Step 3. Divide your Heightfield's horizontal scales by 65536 to find the vertscale to use when converting your .RAW to .CHU in TGEA.
As an alternative to step 3 you can open up the l3dt viewer application and read the scale from there.
It is found under "View->Map Group Tree View" and selecting Height Field in the tree. The "Vertical Scale" factor is the one that you plot into atlasOldGenerateChunkFileFromRaw16() as the 4th parameter.
For details on how to generate the .CHU file in TGEA refer to the TGEA/Atlas/Overview and I highly recommend this Atlas Import GUI.
The first option when creating the texture map is the Light Mapping, the 'Additional Notes' below will help in understanding the direction with the elevation being quite obvious. The Sun Colour and Ambient Colour are also quite obvious, experimenting with their settings and find your desired result. Remember to match their look with the lighting within TGEA.
The second dialog box involves 2 options, whether to add the Shadows from the light map to the terrain texture and whether to add water effects. The first option I would keep checked, although the potential exists that with the introduction of dynamic lighting and baked in shadows in a future version of TGEA this option will become redundant.
With the up coming water shader created for TGEA that calculates the depth of the terrain below the water and darkens accordingly, I would opt out of adding water effects to the texture (i.e. This option has become redundant).
Make sure the Texture Map is the active map View-->Show map-->Texture Map then export by going File-->Export-->Active map. Set the File format to JPG and set the file name and path to your project folder's /data/terrains
Note. This process may become redundant with the addition of 'Dynamic Lighting' to TGEA, assuming it will contain terrain lighting.
If you are using an aerial photograph as a base for your terrain, this process will be quick a painless.
Continue through L3DT until you generate a lightmap, this is what you'll be needing, same this map out as a .JPG
Open up your aerial photograph in any image manipulation program that supports layers (e.g Photoshop, GIMP), ensure its the same size as your original heightfield image and its square. Also load up your lightmap and make it a layer above your aerial images and change its mode to 'Multiply' (i.e. make the white areas transparent leaving the shadows).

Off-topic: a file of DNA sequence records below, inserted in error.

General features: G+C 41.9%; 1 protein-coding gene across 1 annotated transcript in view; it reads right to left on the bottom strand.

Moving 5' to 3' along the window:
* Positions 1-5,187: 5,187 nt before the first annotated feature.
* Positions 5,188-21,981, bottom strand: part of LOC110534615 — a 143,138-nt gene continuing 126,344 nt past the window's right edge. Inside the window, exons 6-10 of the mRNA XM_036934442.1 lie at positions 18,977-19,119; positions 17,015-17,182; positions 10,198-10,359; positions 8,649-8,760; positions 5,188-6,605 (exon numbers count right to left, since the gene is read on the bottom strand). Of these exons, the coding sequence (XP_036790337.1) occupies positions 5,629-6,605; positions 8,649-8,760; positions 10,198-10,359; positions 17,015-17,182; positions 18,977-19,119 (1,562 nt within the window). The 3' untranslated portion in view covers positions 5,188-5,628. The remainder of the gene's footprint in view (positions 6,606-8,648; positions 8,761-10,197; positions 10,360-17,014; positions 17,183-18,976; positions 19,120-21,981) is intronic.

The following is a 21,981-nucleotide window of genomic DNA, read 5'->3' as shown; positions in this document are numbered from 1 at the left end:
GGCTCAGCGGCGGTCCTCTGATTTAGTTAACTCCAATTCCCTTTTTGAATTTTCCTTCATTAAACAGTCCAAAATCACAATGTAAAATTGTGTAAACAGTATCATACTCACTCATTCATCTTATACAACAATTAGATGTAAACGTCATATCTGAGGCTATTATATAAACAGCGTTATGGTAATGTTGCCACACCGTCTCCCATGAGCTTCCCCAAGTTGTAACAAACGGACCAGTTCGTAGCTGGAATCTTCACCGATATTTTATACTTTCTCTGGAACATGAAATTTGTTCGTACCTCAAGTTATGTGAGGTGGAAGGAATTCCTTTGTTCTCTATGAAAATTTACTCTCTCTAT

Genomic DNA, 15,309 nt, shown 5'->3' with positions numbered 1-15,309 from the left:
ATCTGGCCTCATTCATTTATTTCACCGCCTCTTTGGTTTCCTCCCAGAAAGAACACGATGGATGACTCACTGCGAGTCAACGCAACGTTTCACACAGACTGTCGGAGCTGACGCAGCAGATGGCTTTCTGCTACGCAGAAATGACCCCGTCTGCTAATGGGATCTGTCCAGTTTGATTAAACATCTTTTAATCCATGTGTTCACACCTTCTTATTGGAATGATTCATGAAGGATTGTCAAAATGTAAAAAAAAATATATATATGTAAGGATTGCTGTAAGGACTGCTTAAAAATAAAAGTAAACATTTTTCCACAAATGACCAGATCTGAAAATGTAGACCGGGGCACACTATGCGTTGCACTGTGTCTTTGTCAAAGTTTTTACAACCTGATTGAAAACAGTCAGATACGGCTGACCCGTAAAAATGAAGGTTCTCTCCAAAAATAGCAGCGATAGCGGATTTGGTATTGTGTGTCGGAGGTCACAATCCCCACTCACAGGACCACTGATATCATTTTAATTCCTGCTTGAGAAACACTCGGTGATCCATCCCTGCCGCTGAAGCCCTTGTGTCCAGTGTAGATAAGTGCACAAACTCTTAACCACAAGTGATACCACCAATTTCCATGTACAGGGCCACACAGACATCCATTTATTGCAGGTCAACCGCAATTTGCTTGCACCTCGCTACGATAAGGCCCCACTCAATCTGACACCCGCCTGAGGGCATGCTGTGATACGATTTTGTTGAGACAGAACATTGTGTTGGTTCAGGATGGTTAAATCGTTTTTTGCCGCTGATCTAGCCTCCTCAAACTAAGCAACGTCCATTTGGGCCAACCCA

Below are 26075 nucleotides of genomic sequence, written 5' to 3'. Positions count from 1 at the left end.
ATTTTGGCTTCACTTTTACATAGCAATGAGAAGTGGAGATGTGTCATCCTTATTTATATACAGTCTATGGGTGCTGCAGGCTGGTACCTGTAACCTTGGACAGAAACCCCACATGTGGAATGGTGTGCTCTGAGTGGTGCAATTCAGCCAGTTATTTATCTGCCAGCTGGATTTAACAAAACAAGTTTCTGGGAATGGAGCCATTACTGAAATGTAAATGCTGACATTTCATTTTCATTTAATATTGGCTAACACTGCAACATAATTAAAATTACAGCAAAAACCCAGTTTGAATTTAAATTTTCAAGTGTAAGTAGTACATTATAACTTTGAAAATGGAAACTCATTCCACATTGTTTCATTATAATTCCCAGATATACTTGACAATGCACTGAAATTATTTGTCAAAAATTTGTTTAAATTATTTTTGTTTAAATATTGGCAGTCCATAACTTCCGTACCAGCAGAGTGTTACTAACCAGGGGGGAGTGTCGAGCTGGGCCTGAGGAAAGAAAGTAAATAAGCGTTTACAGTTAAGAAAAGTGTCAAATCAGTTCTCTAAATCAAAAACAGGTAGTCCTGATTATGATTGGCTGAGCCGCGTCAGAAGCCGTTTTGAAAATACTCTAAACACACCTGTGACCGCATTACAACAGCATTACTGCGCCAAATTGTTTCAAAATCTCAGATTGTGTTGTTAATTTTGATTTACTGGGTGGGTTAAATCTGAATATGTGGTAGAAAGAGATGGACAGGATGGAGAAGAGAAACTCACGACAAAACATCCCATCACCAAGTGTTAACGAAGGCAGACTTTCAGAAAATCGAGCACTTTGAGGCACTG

Flatten your image and save it out.
The following commands will convert your generated heightmap and texture into an Atlas2 terrain.
atlasOldGenerateChunkFileFromRaw16("game/data/terrains/terrain/heightmap16bit.raw", 2048, 5.0, 0.0158, "game/data/terrains/geometry.chu", 1.5, 3);
The heighfield in this example uses a 2048x2048 pixel size (2049 minus the 1 pixel extra), a horizontal scale of 5, a vertical scale of 0.0158 (1038/65535). Note the tree leaf size of 3, as we have to use that later.
importOldAtlasCHU("game/data/terrains/geometry.chu", "game/data/terrains/geometry.atlas"); atlasGenerateTextureTOCFromLargeJPEG("game/data/terrains/terrain/textureCWM.jpg", 3, "game/data/terrains/texture.atlas");
The 3 is the same leaf size as mentioned above
atlasGenerateUniqueTerrain("game/data/terrains/myTerrain.atlas", "game/data/terrains/geometry.atlas", "game/data/terrains/texture.atlas");
Thats it! Add the myTerrain datablock to the mission file and you are ready to go.
L3DT Map Lighting
Within L3DT, for lighting land in the northern hemisphere it ranges from Direction 90 degrees (east) through 180 degrees (south) around to 270 degrees (west), in the Southern Hemisphere it ranges from 90 degrees (east) through 0 degrees (north) to 270 degrees (west), with the elevation depending upon which latitude the land is located, the date and time of day.